Episode 1, “You’re Going to Be My Boyfriend” is a fascinating premiere. It’s premised on the question, “What would happen if some nurses made a MASSIVE mistake that resulted in potentially comedic consequences instead of trauma?”
Now, how does it answer this question? The answer is relationships.
But let’s backtrack because there’s a lot between that, including an ABSOLUTE BANGER of an OP by Yoshioka Kiyoe that had me hyped to get to know the cast and see how things will probably play out over the next three months of my time with this series.
Our protagonists are thus: studyholic Nagi Umino and pretty-girl Erika Amano. Like cuckoos, both have been effectively storked by hospital mismanagement. And side note: no one rectified this until sixteen years in which is just buckwild, but roll with it because I don’t sense this’ll really ever get examined in any depth. Plus, it’s not the point: handwave it and let the mild drama of things just kind of be. It’s really the best way to get cozy with our protags while also kind of vibing with the chill romcom antics of what could be a 2020s Toradora!-esque series, if it dares.
And that’s really what I liked about this premiere: it’s incredibly low-stakes. I can see how things are going to play out between odd couple Nagi and Erika, who share a common bond of being mixed up like they’re in a made-for-TV Disney flick. While tried and true, it generated some pretty good character moments that establish exactly who Nagi and Erika—raised in two very different class situations as evidenced by a quite comical shopping trip and ensuing fight—and who they’ll probably be over the course of twelve episodes. And I have to admit, it’s enough to keep me on the hook and curious, largely because of the plot twist that their respective parents throw in at the end. Naturally, there’s definitely going to be some bumps in the proverbial road (i.e. other cute girls) that come in the way of a future filled with I do’s, but I’m pretty sure I’m rooting for Nagi and Erika from jump.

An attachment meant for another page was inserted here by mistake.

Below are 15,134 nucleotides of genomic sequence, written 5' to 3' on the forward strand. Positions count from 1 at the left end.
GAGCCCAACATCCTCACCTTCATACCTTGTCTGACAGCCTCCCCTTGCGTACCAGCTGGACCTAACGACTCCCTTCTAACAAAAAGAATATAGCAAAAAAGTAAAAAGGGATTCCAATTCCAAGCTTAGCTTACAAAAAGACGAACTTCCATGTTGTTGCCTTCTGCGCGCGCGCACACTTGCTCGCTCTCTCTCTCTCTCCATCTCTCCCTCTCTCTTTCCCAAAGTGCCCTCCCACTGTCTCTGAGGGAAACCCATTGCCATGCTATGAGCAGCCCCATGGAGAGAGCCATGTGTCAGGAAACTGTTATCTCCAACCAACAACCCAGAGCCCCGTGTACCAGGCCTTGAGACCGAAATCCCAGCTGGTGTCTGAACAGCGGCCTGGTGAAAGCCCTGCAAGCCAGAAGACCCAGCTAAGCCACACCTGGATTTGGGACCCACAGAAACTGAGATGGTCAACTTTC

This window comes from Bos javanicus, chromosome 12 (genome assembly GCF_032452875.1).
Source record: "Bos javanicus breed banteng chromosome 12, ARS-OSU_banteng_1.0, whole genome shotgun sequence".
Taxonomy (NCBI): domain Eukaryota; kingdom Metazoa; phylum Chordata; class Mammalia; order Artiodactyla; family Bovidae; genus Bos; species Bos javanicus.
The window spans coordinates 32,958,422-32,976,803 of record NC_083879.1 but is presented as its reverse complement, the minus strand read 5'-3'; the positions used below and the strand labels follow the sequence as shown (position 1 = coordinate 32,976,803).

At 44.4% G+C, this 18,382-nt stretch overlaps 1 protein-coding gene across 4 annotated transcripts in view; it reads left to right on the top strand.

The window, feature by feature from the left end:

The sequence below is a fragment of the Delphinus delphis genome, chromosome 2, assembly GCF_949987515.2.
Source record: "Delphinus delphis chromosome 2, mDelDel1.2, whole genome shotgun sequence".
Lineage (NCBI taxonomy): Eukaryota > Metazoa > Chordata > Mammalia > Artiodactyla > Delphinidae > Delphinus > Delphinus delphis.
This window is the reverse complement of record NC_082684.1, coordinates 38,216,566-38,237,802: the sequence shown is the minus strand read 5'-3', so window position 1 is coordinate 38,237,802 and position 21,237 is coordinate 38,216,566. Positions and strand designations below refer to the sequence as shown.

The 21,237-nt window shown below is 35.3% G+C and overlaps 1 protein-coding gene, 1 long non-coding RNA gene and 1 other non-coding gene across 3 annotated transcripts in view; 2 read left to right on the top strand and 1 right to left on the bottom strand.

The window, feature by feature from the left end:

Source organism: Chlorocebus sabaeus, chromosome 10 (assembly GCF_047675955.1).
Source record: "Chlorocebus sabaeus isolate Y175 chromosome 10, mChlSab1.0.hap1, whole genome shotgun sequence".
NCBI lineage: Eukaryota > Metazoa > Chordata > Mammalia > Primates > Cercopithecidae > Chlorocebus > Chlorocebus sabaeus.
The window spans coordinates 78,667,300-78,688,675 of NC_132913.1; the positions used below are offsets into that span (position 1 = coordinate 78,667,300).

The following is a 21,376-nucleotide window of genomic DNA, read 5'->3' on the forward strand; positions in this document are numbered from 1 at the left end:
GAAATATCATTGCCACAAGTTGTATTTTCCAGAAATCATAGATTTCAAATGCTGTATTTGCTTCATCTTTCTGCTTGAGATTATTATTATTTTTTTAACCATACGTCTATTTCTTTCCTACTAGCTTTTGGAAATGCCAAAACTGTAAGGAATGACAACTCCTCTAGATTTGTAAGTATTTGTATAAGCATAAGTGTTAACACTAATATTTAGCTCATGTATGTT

A Couple of Cuckoos‘ premise is unrealistically wacky in a pleasant “lean into it” kind of way. The cast is likable enough, and it’s a genuinely pretty show. It’s also actually funny in a way that reminds me of Wotakoi and Tonikawa—you’ll hear me reference both of these for my coverage of Shikimori as well—the blend of tropes from that shared genre all combine to make Parent Trap, but in Japanese and with no familial blood between our would-be couple.
I don’t necessarily think I’ll have a lot to say about A Couple of Cuckoos other than “it’s really nice,” I like that things are simple and straightforward. I like that the “twist” is so cozy and tried and true. Give me all the wacky romcom hijinks you can, A Couple of Cuckoos. I’m sure that I’ll be more than eager to gobble them up in what may be the most laid-back season I’ve had since the start of the decade, and that’s a real treat in the midst of it all.
A Couple of Cuckoos is currently streaming on
Mercedez is a JP-EN translation and localization light novel editor & proofreader/QA, pop culture critic, and a journalist who, when not writing for ANN, writes for Anime Feminist, where they’re a staff editor. They’re also a frequent cohost on the Anime Feminist Podcast, Chatty AF. This season, they’re falling in love with Shikimori’s Not Just a Cutie and A Couple of Cuckoos. When they’re not writing and reviewing, you can find them on their Twitter or on their Instagram where they’re always up to something.